Power and control. The latest Milwaukee M18 Fuel cuts fast, but at the same time, the user has a lot of control over the cutting. For work on a framing site, the author contends, it performs better than any corded model he’s tried.
TIM UHLER Power and control. The latest Milwaukee M18 Fuel cuts fast, but at the same time, the user has a lot of control over the cutting. For work on a framing site, the author contends, it performs better than any corded model he’s tried.

For years, we swore by corded recip saws. Our go-to was a Makita JR3050T. Then three years ago, we were sent a Milwaukee Fuel cordless recip to try out—and we have not used a corded one since. Recently, Milwaukee sent me its updated cordless Fuel recip for review, and we’ve been using that for a few months. (By the way, locally if I say recip saw, no one knows what I’m talking about. Everyone uses the term Sawzall, even though that is Milwaukee’s label and not a tool classification.)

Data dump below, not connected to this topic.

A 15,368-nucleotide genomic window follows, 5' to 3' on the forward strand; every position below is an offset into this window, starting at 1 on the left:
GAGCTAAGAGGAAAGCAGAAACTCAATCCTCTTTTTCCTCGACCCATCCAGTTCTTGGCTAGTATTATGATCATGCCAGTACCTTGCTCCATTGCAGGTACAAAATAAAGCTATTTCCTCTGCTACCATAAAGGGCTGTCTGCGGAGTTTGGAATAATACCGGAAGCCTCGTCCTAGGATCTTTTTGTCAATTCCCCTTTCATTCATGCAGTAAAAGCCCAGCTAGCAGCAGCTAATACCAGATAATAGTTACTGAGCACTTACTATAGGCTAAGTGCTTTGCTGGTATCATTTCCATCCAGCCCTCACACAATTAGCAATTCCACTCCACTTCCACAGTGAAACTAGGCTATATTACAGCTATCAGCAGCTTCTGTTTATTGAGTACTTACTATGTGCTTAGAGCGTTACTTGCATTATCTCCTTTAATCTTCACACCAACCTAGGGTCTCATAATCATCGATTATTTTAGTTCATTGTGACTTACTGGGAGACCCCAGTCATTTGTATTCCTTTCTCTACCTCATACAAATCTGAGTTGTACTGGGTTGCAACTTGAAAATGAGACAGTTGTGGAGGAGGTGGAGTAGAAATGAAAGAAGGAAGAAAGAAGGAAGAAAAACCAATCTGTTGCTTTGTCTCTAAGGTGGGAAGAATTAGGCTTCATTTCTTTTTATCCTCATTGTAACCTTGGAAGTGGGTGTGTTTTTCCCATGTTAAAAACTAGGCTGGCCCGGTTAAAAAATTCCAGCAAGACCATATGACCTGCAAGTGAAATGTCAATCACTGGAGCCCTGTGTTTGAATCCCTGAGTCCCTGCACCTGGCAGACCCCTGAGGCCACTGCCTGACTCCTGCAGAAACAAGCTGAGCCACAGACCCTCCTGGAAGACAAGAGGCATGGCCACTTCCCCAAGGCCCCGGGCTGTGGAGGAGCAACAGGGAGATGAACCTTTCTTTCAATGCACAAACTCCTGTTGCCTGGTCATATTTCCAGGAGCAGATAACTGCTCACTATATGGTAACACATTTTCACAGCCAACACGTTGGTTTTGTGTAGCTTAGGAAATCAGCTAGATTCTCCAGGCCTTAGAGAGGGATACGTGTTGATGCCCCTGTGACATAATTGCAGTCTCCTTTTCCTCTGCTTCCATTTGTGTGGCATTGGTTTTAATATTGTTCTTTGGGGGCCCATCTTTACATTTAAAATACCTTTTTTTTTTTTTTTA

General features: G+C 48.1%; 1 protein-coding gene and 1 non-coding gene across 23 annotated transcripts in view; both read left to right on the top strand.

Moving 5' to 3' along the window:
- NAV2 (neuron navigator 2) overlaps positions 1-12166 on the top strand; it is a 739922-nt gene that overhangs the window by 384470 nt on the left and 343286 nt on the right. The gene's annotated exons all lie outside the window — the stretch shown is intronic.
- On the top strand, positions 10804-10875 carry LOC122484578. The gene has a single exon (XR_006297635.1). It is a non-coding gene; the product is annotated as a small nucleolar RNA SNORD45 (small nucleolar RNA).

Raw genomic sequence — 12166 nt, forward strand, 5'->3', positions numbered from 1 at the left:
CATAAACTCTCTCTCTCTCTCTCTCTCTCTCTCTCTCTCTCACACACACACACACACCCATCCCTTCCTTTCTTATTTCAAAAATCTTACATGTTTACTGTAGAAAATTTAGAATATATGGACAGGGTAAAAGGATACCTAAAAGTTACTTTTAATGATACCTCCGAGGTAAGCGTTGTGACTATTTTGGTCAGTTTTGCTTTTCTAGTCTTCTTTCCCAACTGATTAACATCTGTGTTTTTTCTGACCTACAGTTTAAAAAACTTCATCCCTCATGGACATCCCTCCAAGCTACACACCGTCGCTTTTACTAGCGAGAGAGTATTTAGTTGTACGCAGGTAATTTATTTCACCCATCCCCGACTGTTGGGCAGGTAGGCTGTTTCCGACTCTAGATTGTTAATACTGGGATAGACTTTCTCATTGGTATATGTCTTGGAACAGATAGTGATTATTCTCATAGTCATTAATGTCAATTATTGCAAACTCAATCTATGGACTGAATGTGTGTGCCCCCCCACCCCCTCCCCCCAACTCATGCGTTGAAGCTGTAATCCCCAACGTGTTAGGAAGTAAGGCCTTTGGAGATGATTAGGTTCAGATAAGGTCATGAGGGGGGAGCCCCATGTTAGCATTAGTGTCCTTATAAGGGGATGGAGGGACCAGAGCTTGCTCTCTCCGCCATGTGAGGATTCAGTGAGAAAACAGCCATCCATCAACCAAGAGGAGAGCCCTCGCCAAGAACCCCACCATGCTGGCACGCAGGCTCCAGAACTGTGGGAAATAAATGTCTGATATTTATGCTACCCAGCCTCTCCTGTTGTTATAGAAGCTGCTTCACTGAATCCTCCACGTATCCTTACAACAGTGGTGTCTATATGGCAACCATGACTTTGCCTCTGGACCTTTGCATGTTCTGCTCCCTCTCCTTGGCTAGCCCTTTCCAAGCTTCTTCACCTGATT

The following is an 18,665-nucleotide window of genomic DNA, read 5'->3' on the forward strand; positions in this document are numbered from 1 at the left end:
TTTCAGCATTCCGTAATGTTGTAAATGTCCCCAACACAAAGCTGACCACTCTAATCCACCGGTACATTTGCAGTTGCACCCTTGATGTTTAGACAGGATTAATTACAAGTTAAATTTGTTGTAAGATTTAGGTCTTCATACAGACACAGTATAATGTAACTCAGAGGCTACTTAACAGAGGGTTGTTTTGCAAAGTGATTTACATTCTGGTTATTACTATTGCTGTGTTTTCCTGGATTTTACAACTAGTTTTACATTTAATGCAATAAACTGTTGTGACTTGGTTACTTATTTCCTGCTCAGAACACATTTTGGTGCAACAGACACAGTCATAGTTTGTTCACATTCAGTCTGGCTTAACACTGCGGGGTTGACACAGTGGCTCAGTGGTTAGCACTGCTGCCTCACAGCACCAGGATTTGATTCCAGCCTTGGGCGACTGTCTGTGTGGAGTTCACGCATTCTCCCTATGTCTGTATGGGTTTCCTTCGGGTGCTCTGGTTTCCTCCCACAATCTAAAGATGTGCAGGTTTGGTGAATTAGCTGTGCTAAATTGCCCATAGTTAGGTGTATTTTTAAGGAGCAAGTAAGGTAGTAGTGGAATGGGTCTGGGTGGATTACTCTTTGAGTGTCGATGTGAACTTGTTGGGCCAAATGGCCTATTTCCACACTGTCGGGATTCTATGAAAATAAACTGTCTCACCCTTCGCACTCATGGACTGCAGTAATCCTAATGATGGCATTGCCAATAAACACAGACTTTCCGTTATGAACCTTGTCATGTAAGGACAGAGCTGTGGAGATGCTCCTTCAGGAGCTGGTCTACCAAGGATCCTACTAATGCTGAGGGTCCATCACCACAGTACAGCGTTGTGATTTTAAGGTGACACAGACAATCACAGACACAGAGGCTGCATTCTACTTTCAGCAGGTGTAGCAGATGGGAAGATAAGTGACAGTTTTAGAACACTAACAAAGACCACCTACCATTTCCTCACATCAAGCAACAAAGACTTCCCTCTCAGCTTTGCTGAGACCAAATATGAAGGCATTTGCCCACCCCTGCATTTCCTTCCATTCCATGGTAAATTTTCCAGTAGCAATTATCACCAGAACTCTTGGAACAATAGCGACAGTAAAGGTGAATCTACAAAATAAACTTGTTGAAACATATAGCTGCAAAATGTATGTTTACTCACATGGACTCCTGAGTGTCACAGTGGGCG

This recip saw shipped with two M18 XC 5.0-Ah batteries and a charger (and a box to store the kit). An LED light illuminates the blade and cutting area; the blade clamp is tool-free (called “Quick-Lok Universal”); and the tool hook is a good, large one (see photo, bottom left). The tool also has a brake on the blade. The adjustable shoe is a nice addition to sort of “set the depth.” I use it only occasionally but appreciate it when I do.
This latest Milwaukee is driven by the company’s Powerstate Brushless Motor, which, according to Milwaukee, provides more torque, longer motor life, and longer runtime.